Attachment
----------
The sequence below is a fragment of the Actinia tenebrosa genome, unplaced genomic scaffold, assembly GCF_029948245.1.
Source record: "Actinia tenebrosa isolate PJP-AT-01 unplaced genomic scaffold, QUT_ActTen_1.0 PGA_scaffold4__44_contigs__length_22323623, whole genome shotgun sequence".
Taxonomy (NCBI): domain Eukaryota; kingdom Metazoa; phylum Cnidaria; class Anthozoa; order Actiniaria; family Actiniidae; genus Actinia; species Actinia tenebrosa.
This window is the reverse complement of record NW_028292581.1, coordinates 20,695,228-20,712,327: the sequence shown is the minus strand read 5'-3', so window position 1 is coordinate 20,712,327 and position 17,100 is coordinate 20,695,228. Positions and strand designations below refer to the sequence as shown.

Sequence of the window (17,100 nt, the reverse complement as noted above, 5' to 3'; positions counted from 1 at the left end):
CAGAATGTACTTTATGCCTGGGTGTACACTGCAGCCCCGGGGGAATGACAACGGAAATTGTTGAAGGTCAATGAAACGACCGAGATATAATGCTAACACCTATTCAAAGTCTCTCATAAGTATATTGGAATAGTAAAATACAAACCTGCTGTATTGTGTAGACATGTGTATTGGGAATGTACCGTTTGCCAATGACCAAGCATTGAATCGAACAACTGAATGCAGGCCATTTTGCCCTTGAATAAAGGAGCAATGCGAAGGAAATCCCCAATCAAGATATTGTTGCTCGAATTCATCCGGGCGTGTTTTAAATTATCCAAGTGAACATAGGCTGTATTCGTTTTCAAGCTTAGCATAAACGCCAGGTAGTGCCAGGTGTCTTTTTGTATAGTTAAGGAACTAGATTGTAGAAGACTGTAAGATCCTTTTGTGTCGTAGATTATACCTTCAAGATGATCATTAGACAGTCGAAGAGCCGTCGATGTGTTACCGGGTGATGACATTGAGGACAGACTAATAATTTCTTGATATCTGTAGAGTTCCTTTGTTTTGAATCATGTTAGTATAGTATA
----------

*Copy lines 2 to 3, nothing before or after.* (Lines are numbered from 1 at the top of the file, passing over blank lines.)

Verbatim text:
Source record: "Actinia tenebrosa isolate PJP-AT-01 unplaced genomic scaffold, QUT_ActTen_1.0 PGA_scaffold4__44_contigs__length_22323623, whole genome shotgun sequence".
Taxonomy (NCBI): domain Eukaryota; kingdom Metazoa; phylum Cnidaria; class Anthozoa; order Actiniaria; family Actiniidae; genus Actinia; species Actinia tenebrosa.